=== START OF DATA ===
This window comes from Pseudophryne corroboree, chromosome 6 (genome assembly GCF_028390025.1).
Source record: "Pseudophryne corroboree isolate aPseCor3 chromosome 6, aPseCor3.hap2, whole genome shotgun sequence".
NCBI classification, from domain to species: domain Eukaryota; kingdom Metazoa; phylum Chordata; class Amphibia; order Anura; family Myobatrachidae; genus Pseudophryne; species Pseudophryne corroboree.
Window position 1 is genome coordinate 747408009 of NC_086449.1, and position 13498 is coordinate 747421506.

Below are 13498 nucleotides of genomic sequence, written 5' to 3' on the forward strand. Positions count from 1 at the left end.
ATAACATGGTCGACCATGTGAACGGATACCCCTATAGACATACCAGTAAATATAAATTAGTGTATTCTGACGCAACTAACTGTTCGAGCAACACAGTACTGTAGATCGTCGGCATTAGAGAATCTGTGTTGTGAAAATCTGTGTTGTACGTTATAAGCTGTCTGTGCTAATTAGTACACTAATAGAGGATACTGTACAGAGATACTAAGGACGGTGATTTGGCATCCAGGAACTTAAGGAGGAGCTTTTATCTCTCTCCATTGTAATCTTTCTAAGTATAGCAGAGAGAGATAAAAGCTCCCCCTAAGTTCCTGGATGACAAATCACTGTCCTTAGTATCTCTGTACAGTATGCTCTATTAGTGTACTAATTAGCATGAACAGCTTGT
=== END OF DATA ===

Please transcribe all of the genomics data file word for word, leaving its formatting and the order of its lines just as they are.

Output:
This window comes from Pseudophryne corroboree, chromosome 6 (genome assembly GCF_028390025.1).
Source record: "Pseudophryne corroboree isolate aPseCor3 chromosome 6, aPseCor3.hap2, whole genome shotgun sequence".
NCBI classification, from domain to species: domain Eukaryota; kingdom Metazoa; phylum Chordata; class Amphibia; order Anura; family Myobatrachidae; genus Pseudophryne; species Pseudophryne corroboree.
Window position 1 is genome coordinate 747408009 of NC_086449.1, and position 13498 is coordinate 747421506.

Below are 13498 nucleotides of genomic sequence, written 5' to 3' on the forward strand. Positions count from 1 at the left end.
ATAACATGGTCGACCATGTGAACGGATACCCCTATAGACATACCAGTAAATATAAATTAGTGTATTCTGACGCAACTAACTGTTCGAGCAACACAGTACTGTAGATCGTCGGCATTAGAGAATCTGTGTTGTGAAAATCTGTGTTGTACGTTATAAGCTGTCTGTGCTAATTAGTACACTAATAGAGGATACTGTACAGAGATACTAAGGACGGTGATTTGGCATCCAGGAACTTAAGGAGGAGCTTTTATCTCTCTCCATTGTAATCTTTCTAAGTATAGCAGAGAGAGATAAAAGCTCCCCCTAAGTTCCTGGATGACAAATCACTGTCCTTAGTATCTCTGTACAGTATGCTCTATTAGTGTACTAATTAGCATGAACAGCTTGT